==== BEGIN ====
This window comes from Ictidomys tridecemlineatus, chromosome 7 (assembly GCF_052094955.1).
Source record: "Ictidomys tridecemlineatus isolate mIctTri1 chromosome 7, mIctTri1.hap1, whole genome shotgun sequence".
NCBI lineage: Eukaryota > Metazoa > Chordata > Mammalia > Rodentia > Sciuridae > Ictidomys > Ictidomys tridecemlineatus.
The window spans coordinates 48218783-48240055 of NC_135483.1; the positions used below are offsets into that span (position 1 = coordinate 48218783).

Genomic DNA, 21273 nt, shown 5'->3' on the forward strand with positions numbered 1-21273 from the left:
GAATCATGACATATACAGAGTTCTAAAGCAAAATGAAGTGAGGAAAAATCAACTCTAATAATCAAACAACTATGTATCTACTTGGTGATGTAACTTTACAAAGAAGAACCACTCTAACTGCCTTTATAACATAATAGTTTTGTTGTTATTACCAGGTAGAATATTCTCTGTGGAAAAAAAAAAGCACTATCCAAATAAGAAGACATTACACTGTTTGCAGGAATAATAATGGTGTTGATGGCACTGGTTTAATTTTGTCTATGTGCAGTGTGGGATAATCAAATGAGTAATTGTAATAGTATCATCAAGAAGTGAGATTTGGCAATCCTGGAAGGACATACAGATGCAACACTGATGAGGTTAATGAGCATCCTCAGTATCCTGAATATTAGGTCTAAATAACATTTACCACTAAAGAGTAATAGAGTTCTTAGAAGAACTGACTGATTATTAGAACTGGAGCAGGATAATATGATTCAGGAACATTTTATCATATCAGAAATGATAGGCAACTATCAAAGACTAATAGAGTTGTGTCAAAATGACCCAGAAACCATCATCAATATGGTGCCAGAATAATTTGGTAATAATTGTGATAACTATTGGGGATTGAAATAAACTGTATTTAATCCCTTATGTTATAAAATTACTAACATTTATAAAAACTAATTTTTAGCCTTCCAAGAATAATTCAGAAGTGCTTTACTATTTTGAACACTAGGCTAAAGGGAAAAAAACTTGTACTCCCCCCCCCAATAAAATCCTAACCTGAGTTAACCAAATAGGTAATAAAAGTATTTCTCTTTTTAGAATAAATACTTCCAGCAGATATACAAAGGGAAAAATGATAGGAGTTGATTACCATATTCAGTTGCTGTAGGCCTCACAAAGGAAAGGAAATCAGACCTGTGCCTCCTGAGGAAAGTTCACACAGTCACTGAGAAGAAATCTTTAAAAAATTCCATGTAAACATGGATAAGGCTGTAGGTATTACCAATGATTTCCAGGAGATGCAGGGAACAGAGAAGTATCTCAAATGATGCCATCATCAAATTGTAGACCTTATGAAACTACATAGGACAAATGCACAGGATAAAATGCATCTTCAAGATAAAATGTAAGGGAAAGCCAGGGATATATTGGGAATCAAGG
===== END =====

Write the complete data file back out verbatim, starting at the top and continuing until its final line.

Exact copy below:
This window comes from Ictidomys tridecemlineatus, chromosome 7 (assembly GCF_052094955.1).
Source record: "Ictidomys tridecemlineatus isolate mIctTri1 chromosome 7, mIctTri1.hap1, whole genome shotgun sequence".
NCBI lineage: Eukaryota > Metazoa > Chordata > Mammalia > Rodentia > Sciuridae > Ictidomys > Ictidomys tridecemlineatus.
The window spans coordinates 48218783-48240055 of NC_135483.1; the positions used below are offsets into that span (position 1 = coordinate 48218783).

Genomic DNA, 21273 nt, shown 5'->3' on the forward strand with positions numbered 1-21273 from the left:
GAATCATGACATATACAGAGTTCTAAAGCAAAATGAAGTGAGGAAAAATCAACTCTAATAATCAAACAACTATGTATCTACTTGGTGATGTAACTTTACAAAGAAGAACCACTCTAACTGCCTTTATAACATAATAGTTTTGTTGTTATTACCAGGTAGAATATTCTCTGTGGAAAAAAAAAAGCACTATCCAAATAAGAAGACATTACACTGTTTGCAGGAATAATAATGGTGTTGATGGCACTGGTTTAATTTTGTCTATGTGCAGTGTGGGATAATCAAATGAGTAATTGTAATAGTATCATCAAGAAGTGAGATTTGGCAATCCTGGAAGGACATACAGATGCAACACTGATGAGGTTAATGAGCATCCTCAGTATCCTGAATATTAGGTCTAAATAACATTTACCACTAAAGAGTAATAGAGTTCTTAGAAGAACTGACTGATTATTAGAACTGGAGCAGGATAATATGATTCAGGAACATTTTATCATATCAGAAATGATAGGCAACTATCAAAGACTAATAGAGTTGTGTCAAAATGACCCAGAAACCATCATCAATATGGTGCCAGAATAATTTGGTAATAATTGTGATAACTATTGGGGATTGAAATAAACTGTATTTAATCCCTTATGTTATAAAATTACTAACATTTATAAAAACTAATTTTTAGCCTTCCAAGAATAATTCAGAAGTGCTTTACTATTTTGAACACTAGGCTAAAGGGAAAAAAACTTGTACTCCCCCCCCCAATAAAATCCTAACCTGAGTTAACCAAATAGGTAATAAAAGTATTTCTCTTTTTAGAATAAATACTTCCAGCAGATATACAAAGGGAAAAATGATAGGAGTTGATTACCATATTCAGTTGCTGTAGGCCTCACAAAGGAAAGGAAATCAGACCTGTGCCTCCTGAGGAAAGTTCACACAGTCACTGAGAAGAAATCTTTAAAAAATTCCATGTAAACATGGATAAGGCTGTAGGTATTACCAATGATTTCCAGGAGATGCAGGGAACAGAGAAGTATCTCAAATGATGCCATCATCAAATTGTAGACCTTATGAAACTACATAGGACAAATGCACAGGATAAAATGCATCTTCAAGATAAAATGTAAGGGAAAGCCAGGGATATATTGGGAATCAAGG